Music of Peru

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Peruvian music has been known to be a diverse combination of many different types of music ranging from its Andean musical roots, as well as having many Spanish and African influences. It is widely known to be a passionate and romantic type of Latin music, and it is very often accompanied by dance. Many of the different types of music have their own unique dances associated with them, such as the merengue and cumbia styles, and are a key part to Peruvian culture. A lot of the instruments that are used by Peruvians are built by hand using many materials such as (but not limited to) bamboo, bone, wood, and metals. The instruments that really show how distinct this type of music really is include the charango, African hand drums, and the use of many differet panpipes (such as the zampoña).



Traditional Music of Peru

Traditional music of Peru is marked greatly by the use of panpipes, also known as panflutes, which are ancient musical instruments consisting of a series of vertical tubes, that have one end opened and one end closed, that are bound together by pieces of wood and some string. Panpipes can come in various shapes and sizes, with either one or two rows of tubes. Different types of Peruvian panpipes include the zampoña, siku, and antara. Traditional Peruvian music is also largely dominated by the national instrument, the charango and commonly the use of a classical guitar.

Panpipes and Panflutes

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A picture of a zampoña.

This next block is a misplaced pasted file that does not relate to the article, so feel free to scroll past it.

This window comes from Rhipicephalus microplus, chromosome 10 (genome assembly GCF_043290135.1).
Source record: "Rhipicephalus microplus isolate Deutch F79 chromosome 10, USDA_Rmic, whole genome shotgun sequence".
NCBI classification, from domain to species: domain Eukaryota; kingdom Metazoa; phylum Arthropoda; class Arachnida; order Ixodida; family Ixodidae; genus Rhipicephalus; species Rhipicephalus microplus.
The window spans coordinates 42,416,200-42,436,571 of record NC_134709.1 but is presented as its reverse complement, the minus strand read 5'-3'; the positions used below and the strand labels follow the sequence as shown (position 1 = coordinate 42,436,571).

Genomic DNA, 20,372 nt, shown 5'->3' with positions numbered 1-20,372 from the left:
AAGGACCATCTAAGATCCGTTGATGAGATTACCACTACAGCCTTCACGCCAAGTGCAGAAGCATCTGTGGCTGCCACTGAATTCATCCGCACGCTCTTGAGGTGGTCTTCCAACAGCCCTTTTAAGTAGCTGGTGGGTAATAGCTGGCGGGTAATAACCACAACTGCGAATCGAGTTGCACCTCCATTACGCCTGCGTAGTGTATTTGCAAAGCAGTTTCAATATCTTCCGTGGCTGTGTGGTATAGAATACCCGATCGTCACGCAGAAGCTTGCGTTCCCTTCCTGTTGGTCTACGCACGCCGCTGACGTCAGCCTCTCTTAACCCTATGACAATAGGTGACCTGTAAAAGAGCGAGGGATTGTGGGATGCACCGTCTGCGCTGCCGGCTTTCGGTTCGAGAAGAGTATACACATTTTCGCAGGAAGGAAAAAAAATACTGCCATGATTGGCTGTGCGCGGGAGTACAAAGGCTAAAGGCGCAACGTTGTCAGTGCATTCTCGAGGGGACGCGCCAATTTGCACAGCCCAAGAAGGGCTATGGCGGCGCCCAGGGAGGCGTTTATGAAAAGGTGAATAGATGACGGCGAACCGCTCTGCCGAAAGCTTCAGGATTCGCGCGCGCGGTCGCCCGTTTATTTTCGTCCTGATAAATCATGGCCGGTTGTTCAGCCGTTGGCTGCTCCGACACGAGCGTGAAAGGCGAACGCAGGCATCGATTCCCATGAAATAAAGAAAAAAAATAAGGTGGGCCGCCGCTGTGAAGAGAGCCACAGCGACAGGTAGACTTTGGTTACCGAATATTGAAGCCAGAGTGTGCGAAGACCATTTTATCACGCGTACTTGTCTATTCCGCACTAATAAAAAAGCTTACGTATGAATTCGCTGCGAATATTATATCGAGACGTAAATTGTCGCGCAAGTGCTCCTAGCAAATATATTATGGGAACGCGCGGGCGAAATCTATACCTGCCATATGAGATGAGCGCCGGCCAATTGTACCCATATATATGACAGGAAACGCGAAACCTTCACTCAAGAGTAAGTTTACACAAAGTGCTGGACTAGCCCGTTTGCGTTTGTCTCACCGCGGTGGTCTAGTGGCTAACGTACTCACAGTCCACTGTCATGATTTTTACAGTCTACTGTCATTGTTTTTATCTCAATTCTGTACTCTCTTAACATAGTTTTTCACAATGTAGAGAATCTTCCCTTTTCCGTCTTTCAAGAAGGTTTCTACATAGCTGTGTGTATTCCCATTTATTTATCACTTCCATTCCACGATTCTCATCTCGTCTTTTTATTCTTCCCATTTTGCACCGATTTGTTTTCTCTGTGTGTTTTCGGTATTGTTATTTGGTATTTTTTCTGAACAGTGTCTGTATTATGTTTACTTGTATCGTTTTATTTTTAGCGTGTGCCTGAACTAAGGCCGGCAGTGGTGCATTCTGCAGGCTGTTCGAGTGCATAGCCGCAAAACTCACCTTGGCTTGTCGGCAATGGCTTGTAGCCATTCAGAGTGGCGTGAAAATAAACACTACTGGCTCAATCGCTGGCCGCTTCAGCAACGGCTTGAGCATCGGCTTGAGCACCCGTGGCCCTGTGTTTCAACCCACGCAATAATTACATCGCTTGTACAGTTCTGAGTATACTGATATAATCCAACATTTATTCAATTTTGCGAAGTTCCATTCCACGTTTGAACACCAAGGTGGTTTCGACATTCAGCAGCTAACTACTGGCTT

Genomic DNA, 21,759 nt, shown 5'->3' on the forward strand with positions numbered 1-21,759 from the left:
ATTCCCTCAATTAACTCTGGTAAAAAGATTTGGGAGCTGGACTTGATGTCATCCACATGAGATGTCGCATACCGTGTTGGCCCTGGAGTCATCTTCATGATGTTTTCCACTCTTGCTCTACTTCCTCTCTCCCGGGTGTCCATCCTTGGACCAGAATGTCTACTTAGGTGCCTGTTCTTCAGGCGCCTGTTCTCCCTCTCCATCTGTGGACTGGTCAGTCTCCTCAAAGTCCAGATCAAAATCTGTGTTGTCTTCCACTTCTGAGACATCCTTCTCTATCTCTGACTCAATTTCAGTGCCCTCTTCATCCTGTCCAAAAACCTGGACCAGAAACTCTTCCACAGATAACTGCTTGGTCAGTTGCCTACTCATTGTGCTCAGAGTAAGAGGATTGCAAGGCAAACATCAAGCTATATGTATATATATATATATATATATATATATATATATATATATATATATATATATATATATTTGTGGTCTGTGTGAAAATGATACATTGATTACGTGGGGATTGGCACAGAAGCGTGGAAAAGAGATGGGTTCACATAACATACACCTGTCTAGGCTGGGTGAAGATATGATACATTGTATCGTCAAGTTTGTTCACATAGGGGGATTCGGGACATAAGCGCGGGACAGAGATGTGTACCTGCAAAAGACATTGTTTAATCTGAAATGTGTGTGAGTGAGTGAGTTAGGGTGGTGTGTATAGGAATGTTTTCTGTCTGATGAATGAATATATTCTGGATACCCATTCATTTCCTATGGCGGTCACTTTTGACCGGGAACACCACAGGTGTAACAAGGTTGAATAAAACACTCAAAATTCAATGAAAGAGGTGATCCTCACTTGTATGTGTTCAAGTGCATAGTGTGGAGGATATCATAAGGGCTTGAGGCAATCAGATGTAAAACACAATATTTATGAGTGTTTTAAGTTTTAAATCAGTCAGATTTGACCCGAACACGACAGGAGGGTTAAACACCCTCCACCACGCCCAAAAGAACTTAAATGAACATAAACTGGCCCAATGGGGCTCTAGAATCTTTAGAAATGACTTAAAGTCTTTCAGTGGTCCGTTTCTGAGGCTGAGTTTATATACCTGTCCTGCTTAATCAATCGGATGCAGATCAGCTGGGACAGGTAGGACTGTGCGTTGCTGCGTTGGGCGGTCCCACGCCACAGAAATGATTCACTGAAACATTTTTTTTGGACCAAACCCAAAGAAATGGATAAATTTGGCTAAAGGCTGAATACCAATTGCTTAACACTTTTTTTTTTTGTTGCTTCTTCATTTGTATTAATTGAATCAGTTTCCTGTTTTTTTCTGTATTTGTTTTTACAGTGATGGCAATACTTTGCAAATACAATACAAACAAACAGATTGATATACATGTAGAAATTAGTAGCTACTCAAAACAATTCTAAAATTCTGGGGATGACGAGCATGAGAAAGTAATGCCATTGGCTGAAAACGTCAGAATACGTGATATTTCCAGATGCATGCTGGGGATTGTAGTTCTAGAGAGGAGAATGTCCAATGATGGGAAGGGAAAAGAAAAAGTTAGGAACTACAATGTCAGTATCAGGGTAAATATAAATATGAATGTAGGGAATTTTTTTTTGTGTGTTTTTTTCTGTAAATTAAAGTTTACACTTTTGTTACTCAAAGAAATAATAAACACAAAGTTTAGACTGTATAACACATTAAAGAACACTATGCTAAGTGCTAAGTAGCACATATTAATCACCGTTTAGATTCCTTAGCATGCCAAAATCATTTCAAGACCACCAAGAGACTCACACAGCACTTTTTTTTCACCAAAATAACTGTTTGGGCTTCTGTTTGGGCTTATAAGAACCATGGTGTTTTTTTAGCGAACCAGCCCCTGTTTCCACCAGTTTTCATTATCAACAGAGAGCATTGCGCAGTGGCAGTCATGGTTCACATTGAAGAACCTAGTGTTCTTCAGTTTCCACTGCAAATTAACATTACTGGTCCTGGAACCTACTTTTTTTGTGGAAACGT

The sound of a panpipe is created by blowing into the tubes in a downward manner creating resonance within the tube. Each tube has a different length, where the longer the tube the lower the pitch. They are typically made carefully of bamboo, but can also be made of wood, plastic, or metal. These flute-like instruments are typically found all across the Andes, with different shapes, sizes, and tunings depending on which town it originated across the mountain range. Some types of panpipes include the zampoña, siku, and antara, each with different types and sizes of their own.

Panpipes are typically played in at least pairs, with one player acting as the lead and the other playing off of the lead, but can be played solo or with many people. Another flute-like instrument common in this type of music is the quena, another type of Andean flute.

Charango and Guitar

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A picture of a charango.

The charango is a 10-stringed mandolin that was invented in Bolivia. It is used predominantly as a stringed rhythmic instrument with a distinctive Spanish feel. In the Canas and Titicaca regions, the charango is used in courtship rituals, symbolically invoking mermaids with the instrument to lure the woman to the male performers. Until the 1960s, the charango was denigrated as an instrument of the rural poor. After the revolution in 1959, which built upon the Indigenismo movement (1910–1940), the charango was popularized among other performers.

The guitar is another popular instrument used in Peruvian music. Typically, a classical guitar is used which is a 6-stringed instrument made up of nylon strings, and can be strummed or plucked with the fingers. A guitar pick can be used, but most of the time it is played with the hand and fingers. Like the charango, it has also been used as a rhythmic instrument, but can also be used to produce beautiful melodies.

The electric guitar has begun to assimilate itself into Peruvian rock culture, so it is not necessarily entirely based around the classical guitar. However, traditionally the classical guitar is the guitar of choice.

Types of Peruvian Music

(in alphabetical order):













Valse (Waltz)

A Peruvian man playing the zampoña.
Latin American music

Argentina - Bolivia - Brazil - Chile - Colombia - Costa Rica - Cuba - Dominican Republic - Ecuador - El Salvador
Guatemala - Haiti - Honduras - Mexico - Nicaragua - Panama - Paraguay - Peru - Puerto Rico - United States: Tejano - Uruguay - Venezuela
See also: Andean - Caribbean - Central America - Portugal - Spain

See also

External links

lt:Peru muzika

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